The Department for Business, Skills and Innovation (BIS) said that 19 major brands, including Google, Royal Bank of Scotland, British Gas and Visa, had all signed up to the voluntary 'midata' scheme. The scheme will "give consumers increasing access to their personal data in a portable, electronic format" under "an agreed, common approach" to data sharing, BIS said.
"Midata recognises and supports the principle of individuals using their own customer information to gain an insight into their own behaviour, make more informed choices and better decisions, to manage their affairs more efficiently, and to obtain the products and services that best meet their needs.," BIS said in a statement.
Under the scheme consumers will eventually be able to access and manage their personal data in order to gain the best deals from businesses, including energy suppliers and mobile phone companies, BIS said.
"Midata will allow consumers to access their data in a safe and secure way and make better decisions reflecting their personal wants and needs," BIS said.
"New services made possible by midata will further assist consumers, whether it be in getting the best deal on their mobile phone contract or energy tariff, or managing their lives more efficiently. Midata is also working with companies to develop common approaches that will allow customers to access their data including their contact details, current tariffs and contracts, etc and update basic information about themselves," it said.
BIS said organisations involved in the scheme should ensure the customer data they were making available was accurate and up-to-date and easily accessible "in a safe, privacy-friendly, portable and re-usable manner". The organisations should also "minimise risks of data breaches and invasions of privacy" and work with others to "encourage the innovation of new consumer information services" that adhere to midata standards, it said.
Organisations involved in the scheme should be guided by certain 'consumer data' principles when making personal data available to individuals, BIS said. The principles include making the data available in "an open standard format" that is "reusable" and "machine-readable" in as standard form as is possible across sectors and ensuring that consumers can "access, retrieve and store their data securely". Consumers should also be able to access the information quickly when requested, the information should be "actionable and useful" to the individuals and should enable them to "analyse, manipulate, integrate and share" the information "as they see fit - including participating in collaborative or group purchasing," BIS said.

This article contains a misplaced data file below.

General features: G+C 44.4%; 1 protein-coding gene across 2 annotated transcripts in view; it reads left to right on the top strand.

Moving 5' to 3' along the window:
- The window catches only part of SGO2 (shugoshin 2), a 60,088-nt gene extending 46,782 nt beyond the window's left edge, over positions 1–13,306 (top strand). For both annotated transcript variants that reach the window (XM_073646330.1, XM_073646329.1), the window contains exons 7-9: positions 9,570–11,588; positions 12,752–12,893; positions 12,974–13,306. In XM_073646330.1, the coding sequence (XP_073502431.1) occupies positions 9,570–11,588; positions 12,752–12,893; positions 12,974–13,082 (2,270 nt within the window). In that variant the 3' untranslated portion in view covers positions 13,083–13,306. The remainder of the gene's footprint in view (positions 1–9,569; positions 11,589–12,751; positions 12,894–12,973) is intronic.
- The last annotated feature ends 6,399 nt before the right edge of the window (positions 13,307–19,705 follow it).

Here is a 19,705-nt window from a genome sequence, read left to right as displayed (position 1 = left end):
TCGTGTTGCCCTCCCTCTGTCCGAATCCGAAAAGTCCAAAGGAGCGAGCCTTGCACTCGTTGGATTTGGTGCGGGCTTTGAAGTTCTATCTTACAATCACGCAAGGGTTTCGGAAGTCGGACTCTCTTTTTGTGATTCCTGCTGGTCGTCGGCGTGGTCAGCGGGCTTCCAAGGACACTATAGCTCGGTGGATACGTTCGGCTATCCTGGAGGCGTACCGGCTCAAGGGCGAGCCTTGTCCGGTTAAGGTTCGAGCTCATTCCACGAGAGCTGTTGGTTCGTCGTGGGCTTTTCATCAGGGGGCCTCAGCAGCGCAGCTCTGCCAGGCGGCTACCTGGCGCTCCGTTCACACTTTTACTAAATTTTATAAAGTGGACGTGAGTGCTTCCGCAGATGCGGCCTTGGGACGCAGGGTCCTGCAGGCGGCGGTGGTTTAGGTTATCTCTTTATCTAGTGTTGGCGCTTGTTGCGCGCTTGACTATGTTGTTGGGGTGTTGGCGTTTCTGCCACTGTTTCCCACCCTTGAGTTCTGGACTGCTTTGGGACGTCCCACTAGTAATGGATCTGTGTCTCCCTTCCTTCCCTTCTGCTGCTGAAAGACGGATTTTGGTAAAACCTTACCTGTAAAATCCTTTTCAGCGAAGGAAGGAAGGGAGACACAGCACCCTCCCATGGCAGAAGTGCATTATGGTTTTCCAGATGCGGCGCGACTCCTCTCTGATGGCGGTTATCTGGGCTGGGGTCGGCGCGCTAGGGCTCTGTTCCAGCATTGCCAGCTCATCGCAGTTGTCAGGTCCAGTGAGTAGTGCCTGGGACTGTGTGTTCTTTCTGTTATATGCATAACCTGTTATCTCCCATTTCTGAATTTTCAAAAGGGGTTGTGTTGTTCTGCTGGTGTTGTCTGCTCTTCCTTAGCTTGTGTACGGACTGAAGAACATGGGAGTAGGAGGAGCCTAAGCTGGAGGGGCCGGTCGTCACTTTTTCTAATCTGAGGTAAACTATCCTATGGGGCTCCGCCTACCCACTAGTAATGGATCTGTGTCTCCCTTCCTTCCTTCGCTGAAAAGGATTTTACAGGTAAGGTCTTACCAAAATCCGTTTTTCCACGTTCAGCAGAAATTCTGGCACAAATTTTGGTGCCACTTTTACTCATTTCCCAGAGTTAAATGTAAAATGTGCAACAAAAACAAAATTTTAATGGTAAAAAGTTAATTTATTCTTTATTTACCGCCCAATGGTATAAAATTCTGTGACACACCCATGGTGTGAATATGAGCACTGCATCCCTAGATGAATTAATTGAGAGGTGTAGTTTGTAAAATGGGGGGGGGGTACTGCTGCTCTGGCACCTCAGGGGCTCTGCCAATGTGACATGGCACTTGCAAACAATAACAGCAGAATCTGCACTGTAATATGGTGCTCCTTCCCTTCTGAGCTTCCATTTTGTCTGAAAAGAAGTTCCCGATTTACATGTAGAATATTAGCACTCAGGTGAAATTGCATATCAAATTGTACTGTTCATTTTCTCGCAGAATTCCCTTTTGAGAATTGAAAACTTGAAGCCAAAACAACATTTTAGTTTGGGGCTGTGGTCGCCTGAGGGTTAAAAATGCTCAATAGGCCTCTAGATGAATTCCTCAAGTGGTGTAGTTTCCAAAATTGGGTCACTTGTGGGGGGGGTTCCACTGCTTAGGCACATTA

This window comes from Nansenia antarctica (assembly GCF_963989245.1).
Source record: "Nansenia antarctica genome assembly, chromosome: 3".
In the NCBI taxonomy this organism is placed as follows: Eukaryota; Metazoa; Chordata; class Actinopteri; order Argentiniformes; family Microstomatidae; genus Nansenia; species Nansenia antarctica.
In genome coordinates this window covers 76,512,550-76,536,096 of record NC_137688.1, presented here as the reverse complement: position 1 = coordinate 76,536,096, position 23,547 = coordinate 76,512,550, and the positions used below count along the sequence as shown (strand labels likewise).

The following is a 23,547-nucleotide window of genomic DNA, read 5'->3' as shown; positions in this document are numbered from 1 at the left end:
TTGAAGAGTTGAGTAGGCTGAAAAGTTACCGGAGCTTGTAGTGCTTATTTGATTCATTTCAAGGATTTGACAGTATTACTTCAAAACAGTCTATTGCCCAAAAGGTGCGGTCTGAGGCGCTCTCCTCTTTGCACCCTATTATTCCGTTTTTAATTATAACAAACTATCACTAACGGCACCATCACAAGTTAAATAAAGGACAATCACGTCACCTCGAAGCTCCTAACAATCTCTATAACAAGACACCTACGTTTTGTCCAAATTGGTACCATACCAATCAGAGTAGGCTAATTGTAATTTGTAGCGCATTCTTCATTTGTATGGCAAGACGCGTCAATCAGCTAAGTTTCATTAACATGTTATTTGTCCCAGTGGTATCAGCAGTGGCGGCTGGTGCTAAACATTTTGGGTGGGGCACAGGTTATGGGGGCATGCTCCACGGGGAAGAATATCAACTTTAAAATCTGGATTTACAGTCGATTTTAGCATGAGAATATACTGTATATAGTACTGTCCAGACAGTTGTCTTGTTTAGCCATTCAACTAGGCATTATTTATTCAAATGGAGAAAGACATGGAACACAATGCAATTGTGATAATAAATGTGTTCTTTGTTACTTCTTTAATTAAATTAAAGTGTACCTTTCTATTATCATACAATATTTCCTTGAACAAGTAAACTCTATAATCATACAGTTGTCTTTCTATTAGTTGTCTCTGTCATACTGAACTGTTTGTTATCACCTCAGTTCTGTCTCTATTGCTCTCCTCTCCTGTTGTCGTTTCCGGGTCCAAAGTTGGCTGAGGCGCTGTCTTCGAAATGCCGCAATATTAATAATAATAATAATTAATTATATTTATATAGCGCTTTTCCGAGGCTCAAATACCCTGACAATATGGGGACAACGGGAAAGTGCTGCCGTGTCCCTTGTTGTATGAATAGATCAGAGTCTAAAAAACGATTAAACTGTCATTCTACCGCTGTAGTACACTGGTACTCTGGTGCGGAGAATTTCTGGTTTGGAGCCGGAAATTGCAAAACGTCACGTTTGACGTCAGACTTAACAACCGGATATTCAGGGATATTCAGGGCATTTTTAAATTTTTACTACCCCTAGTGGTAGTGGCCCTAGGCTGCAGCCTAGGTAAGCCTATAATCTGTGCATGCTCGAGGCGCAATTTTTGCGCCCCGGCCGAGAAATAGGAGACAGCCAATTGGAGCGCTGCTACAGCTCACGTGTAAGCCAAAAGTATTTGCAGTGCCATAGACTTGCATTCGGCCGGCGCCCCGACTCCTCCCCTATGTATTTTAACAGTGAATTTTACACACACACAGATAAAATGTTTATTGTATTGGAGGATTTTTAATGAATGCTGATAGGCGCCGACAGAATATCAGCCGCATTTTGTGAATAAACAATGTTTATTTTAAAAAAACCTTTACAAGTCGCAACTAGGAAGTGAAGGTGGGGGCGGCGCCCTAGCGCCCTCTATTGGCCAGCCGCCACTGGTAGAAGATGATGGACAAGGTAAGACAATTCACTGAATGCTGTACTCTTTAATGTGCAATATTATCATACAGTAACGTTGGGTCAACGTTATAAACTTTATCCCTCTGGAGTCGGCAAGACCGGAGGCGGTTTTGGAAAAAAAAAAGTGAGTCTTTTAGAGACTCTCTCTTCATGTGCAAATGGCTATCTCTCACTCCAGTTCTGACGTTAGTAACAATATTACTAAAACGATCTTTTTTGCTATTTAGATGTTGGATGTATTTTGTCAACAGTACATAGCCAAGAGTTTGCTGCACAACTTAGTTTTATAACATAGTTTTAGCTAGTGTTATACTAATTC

The midata scheme was developed in partnership with industry, consumer bodies and regulators. The UK's data protection watchdog said that the new scheme was to be "welcomed".
Midata presents an innovative and empowering opportunity for consumers," Christopher Graham, Information Commissioner said in a statement.
"It goes without saying that privacy and data security principles must continue to be upheld and I’m pleased that consumer data security has been a key strand from the outset. I look forward to continuing to work with the Government and businesses to ensure the scheme complies with the Data Protection Act," he said.
Under UK data protection laws organisations have certain responsibilities when handling personal data, including ensuring the information is processed fairly and lawfully and is secured from accidental damage or loss.
Amy Hunter, commercial law expert at Pinsent Masons, the law firm behind Out-Law.com, said the new project would act as "an effective marketing tool" for companies in some industries that have struggled to secure consumer confidence.
"In an economic climate where consumers are increasingly conscious of their spending habits, the midata project presents businesses with an opportunity to provide added value," Hunter said.
"This new age of 'consumer empowerment' will allow consumers to make more informed choices about products and services on offer in the market place. Providing consumers with access to their data in a free electronic portable format could provide businesses with a new platform to connect with existing and future customers. The availability of midata could prove an effective marketing tool whilst significantly enhancing the perception of transparency in sectors such as banking and energy where consumer trust has been damaged," she said.
BIS said the data sharing scheme would benefit the economy, businesses and consumers and was in line with the Government's "broader focus on openness and transparency".
"[Midata] will help achieve economic growth by improving information sharing between organisations and their customers, sharpening incentives for businesses to compete keenly on price, service and quality, building trust and facilitating the creation a new market for personal information services that empower individuals to use their own data for their own purposes," BIS said.
"Organisations can help realise the goals of midata by providing customers with the ability to access and re-use their ‘customer data’ – including data about customer transactions, interactions and usage behaviours that organisations collect," it said.
Consumer Affairs Minister Ed Davey said that the midata scheme had prompted interest from the US and EU and showed the UK as a world leader in redressing the balance in "information management" between consumers and businesses.
"Personal data inventories" (PDIs), describing the types of data organisations hold about each customer, will be published and new privacy, data security and consumer protection "protocols" will be established during the next stage of the midata scheme, BIS said.
BIS said it hopes consumers will be able to access their personal data electronically under the new scheme in the first half of next year.